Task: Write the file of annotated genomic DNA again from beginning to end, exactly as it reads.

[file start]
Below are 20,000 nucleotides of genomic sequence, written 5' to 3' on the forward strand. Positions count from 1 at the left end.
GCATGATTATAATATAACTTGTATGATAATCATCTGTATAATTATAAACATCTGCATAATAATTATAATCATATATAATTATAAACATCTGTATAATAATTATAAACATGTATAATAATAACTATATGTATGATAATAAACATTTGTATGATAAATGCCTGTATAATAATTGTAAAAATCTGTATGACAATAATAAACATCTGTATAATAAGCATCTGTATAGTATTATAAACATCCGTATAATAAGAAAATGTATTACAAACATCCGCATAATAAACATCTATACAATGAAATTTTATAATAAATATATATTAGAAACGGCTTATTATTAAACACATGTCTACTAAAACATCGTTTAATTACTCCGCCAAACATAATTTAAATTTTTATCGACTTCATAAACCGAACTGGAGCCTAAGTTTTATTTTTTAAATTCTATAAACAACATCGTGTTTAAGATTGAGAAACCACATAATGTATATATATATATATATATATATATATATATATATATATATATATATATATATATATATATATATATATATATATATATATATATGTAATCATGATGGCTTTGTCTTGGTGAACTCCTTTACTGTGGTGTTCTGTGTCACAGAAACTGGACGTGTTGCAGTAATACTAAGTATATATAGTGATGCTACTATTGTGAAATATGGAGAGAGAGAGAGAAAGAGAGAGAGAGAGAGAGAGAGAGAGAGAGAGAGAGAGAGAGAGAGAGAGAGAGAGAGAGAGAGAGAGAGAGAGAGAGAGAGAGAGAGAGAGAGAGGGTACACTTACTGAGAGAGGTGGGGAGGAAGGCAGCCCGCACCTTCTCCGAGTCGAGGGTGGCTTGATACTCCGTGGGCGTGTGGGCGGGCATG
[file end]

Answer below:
Below are 20,000 nucleotides of genomic sequence, written 5' to 3' on the forward strand. Positions count from 1 at the left end.
GCATGATTATAATATAACTTGTATGATAATCATCTGTATAATTATAAACATCTGCATAATAATTATAATCATATATAATTATAAACATCTGTATAATAATTATAAACATGTATAATAATAACTATATGTATGATAATAAACATTTGTATGATAAATGCCTGTATAATAATTGTAAAAATCTGTATGACAATAATAAACATCTGTATAATAAGCATCTGTATAGTATTATAAACATCCGTATAATAAGAAAATGTATTACAAACATCCGCATAATAAACATCTATACAATGAAATTTTATAATAAATATATATTAGAAACGGCTTATTATTAAACACATGTCTACTAAAACATCGTTTAATTACTCCGCCAAACATAATTTAAATTTTTATCGACTTCATAAACCGAACTGGAGCCTAAGTTTTATTTTTTAAATTCTATAAACAACATCGTGTTTAAGATTGAGAAACCACATAATGTATATATATATATATATATATATATATATATATATATATATATATATATATATATATATATATATATATATATATATATATATATGTAATCATGATGGCTTTGTCTTGGTGAACTCCTTTACTGTGGTGTTCTGTGTCACAGAAACTGGACGTGTTGCAGTAATACTAAGTATATATAGTGATGCTACTATTGTGAAATATGGAGAGAGAGAGAGAAAGAGAGAGAGAGAGAGAGAGAGAGAGAGAGAGAGAGAGAGAGAGAGAGAGAGAGAGAGAGAGAGAGAGAGAGAGAGAGAGAGAGAGAGAGAGAGAGGGTACACTTACTGAGAGAGGTGGGGAGGAAGGCAGCCCGCACCTTCTCCGAGTCGAGGGTGGCTTGATACTCCGTGGGCGTGTGGGCGGGCATG